It’s 2020 and the digital revolution is well on its way. Yet, for clinical trials worldwide, real-time access to data is not the norm – and that lack can create a cascading set of issues affecting every aspect of a study.
Critical decisions are too often being made in a digital data vacuum. At best, processes are not as efficient as they could be; at worst, serious problems may go undetected for weeks or even months.
As the amount and types of data expand exponentially, this problem only intensifies. Yet, ironically, that very growth in data sources may be one reason solutions have been slow to take hold.
In a recent analysis, the Tufts Center for the Study for Drug Development reported that more than two-thirds of all sponsors are using at least four different data sources. They find the tasks related to rendering that data usable – importing and ingesting data, transforming and mapping data, cleaning, and reviewing data – to be extremely time-consuming. That slows use. Worse, they also find initiating relationships with data vendors to be extremely time-consuming, so iterating to new technological solutions can feel daunting.
What does this mean for clinical trials? Analysts at Pharma Intelligence decided to find out, surveying professionals involved in clinical data management. Their pool of 155 respondents comes from large pharma companies, biotech companies, device developers, and contract research organisations worldwide. Their findings, published in the September 2018 research report Challenges and Opportunities in Clinical Data Management, underscore the severity of the problem.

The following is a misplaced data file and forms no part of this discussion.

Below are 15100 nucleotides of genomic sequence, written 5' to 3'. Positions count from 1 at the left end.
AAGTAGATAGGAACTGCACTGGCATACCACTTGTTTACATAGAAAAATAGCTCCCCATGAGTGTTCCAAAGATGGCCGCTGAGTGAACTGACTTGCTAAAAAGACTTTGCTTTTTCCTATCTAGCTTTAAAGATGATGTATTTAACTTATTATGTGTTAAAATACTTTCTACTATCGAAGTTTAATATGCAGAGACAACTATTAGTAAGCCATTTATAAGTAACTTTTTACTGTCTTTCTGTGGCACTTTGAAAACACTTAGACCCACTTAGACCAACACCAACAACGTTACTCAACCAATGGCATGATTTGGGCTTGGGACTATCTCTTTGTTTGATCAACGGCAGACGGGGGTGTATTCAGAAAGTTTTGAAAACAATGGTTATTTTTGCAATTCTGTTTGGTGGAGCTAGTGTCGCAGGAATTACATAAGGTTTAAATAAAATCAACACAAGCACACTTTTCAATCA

Delayed data delivery
Study data is typically collected by internal and external partners. Researchers rely on these partners to distribute their findings in a useable format, which often only occurs once the data has been specifically requested. Frequently, this distribution can take up to 10 weeks – and sometimes it does not happen until after a trial is complete.
The Pharma Intelligence survey showed that 62% of respondents do not get their data in real-time.